On 24 October the FSC hosted Peter Salmon, Senior Director, Operations & Technology...

Cyber Security - How ready are you?

By Carla Hoorweg


On 24 October the FSC hosted Peter Salmon, Senior Director, Operations & Technology, Investment Company Institute out of Washington. The ICI is the equivalent of the FSC over in the US.

With over 17 years at the ICI, and having worked for some very heavy hitters, Peter had a number of important lessons learned over the years to share with his Australian audiences.

The three main takeaways for those lucky enough to hear Peter were:

  1. Cybersecurity is a not a U.S. problem, it’s a global problem;
  2. Hackers have the same hardware, get the same information updates and have more time on their hands than you and your business;
  3. We need to re-think how we construct passwords.  Rotating through iterations of Password1!, Password2!, Password 3! doesn't cut it anymore.


Failing in principle, not in fact

Are you running tabletop exercises for cyber incidents so that you fail at a table and not when it matters? If not, why not convene one very soon and start your planning. Peter urges this type of scenario playing can actually make a difference when you’re faced with a real cyber incident…and most of us will be.


How secure are your systems and what devices are your staff and customers using to connect?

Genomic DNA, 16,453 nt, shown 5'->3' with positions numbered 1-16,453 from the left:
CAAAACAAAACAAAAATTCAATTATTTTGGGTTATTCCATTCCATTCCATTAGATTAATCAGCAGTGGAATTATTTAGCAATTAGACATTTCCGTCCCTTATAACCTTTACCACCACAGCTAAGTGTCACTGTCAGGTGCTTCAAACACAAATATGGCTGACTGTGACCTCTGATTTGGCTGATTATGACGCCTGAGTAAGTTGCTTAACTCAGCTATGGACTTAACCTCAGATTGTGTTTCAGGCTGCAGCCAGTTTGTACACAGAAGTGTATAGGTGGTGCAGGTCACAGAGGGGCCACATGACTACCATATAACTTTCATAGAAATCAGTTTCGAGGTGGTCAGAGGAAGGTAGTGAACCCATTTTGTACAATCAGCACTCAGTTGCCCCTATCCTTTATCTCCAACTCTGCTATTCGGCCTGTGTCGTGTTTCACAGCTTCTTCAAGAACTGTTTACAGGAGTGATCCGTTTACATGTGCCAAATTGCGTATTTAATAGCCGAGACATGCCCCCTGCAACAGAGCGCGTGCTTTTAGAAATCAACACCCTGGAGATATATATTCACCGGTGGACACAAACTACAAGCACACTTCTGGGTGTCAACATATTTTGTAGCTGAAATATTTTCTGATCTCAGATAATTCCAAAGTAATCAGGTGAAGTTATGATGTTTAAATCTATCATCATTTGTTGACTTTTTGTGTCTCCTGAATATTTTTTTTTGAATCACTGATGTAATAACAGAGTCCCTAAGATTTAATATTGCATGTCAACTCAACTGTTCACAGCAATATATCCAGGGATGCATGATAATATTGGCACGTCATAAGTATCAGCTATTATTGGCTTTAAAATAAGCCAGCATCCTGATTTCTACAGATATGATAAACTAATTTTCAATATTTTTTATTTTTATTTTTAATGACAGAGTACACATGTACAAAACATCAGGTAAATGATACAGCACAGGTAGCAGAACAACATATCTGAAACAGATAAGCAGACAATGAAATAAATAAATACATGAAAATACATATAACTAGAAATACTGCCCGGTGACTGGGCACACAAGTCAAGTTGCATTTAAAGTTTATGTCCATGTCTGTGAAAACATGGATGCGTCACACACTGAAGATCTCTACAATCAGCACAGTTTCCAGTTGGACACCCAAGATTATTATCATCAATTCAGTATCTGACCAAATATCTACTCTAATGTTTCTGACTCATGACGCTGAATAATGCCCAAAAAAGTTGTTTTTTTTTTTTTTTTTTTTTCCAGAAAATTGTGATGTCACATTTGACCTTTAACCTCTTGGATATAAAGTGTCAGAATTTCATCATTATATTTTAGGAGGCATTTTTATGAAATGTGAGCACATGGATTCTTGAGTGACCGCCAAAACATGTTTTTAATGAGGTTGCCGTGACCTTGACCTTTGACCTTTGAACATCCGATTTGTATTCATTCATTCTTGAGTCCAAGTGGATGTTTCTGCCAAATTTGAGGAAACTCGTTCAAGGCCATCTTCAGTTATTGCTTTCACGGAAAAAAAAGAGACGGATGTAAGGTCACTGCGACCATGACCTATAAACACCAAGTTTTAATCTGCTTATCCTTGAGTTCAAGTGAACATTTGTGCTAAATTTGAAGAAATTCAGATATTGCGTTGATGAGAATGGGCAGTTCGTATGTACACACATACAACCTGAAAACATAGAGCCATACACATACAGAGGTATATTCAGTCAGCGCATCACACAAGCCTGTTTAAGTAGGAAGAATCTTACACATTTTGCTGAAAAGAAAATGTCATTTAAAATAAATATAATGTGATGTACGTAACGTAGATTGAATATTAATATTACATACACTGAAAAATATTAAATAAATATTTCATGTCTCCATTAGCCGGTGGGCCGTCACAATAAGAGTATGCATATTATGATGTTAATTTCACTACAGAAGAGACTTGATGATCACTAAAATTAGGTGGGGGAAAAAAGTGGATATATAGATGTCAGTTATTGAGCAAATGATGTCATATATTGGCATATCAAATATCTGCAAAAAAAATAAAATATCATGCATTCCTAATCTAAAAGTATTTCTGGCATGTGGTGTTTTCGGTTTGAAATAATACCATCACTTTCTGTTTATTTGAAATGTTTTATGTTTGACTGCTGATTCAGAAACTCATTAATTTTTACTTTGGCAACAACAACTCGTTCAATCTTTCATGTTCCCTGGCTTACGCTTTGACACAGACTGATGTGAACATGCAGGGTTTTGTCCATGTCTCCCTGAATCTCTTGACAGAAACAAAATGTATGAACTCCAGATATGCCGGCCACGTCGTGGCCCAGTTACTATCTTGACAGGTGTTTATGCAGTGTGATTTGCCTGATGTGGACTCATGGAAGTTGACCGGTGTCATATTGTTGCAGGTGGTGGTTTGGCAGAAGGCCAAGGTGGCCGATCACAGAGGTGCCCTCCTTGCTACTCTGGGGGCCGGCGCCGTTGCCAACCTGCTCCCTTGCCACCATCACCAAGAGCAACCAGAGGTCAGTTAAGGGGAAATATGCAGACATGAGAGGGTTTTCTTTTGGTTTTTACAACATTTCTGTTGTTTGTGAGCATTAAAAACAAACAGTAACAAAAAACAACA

What about all the different devices your people and customers connect to you on? How secure are they and how much trouble can they get you in to? An audit can help you identify weak access points.


Do your staff have too much system access or too high level permissions?

Have you allowed your staff too much access and the wrong permissions level? It’s safer to give your staff just the access they need to do their job and leave the other stuff to the administrators and deal with extra access on a case-by-case basis.

Just making a few of these changes can help prepare you, and safeguard you, better.


How easy is it to crack your password?

Did you know your password can be almost unbreakable if you use a leading number and a phrase all in lower case? Whether it’s eight characters or 16, try it next time you have to reset your password.

When you use your name and a 1 and an exclamation mark (yes, people do that), and then change it to a 2, any hacker worth their salt will wait you out and then add the 3 at some point. 

Think about that next time you have to update your password.

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